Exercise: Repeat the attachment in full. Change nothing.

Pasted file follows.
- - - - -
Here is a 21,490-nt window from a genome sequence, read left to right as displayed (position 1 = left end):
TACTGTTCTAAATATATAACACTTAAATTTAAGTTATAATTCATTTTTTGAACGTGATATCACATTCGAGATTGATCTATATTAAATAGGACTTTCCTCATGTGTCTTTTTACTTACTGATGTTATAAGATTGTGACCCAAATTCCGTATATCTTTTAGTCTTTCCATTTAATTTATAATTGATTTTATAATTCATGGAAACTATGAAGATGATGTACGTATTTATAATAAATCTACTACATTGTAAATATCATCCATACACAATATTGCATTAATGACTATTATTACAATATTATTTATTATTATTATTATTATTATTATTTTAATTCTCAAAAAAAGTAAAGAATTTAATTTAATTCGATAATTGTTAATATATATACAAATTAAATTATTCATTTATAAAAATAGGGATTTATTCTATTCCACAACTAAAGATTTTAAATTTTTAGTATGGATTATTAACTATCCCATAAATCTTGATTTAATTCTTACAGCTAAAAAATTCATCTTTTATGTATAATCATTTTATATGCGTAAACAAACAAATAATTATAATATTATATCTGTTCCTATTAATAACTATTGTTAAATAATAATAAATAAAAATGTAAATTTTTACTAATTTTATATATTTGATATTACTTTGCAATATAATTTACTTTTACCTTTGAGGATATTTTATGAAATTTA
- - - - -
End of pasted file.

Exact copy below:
Here is a 21,490-nt window from a genome sequence, read left to right as displayed (position 1 = left end):
TACTGTTCTAAATATATAACACTTAAATTTAAGTTATAATTCATTTTTTGAACGTGATATCACATTCGAGATTGATCTATATTAAATAGGACTTTCCTCATGTGTCTTTTTACTTACTGATGTTATAAGATTGTGACCCAAATTCCGTATATCTTTTAGTCTTTCCATTTAATTTATAATTGATTTTATAATTCATGGAAACTATGAAGATGATGTACGTATTTATAATAAATCTACTACATTGTAAATATCATCCATACACAATATTGCATTAATGACTATTATTACAATATTATTTATTATTATTATTATTATTATTATTTTAATTCTCAAAAAAAGTAAAGAATTTAATTTAATTCGATAATTGTTAATATATATACAAATTAAATTATTCATTTATAAAAATAGGGATTTATTCTATTCCACAACTAAAGATTTTAAATTTTTAGTATGGATTATTAACTATCCCATAAATCTTGATTTAATTCTTACAGCTAAAAAATTCATCTTTTATGTATAATCATTTTATATGCGTAAACAAACAAATAATTATAATATTATATCTGTTCCTATTAATAACTATTGTTAAATAATAATAAATAAAAATGTAAATTTTTACTAATTTTATATATTTGATATTACTTTGCAATATAATTTACTTTTACCTTTGAGGATATTTTATGAAATTTA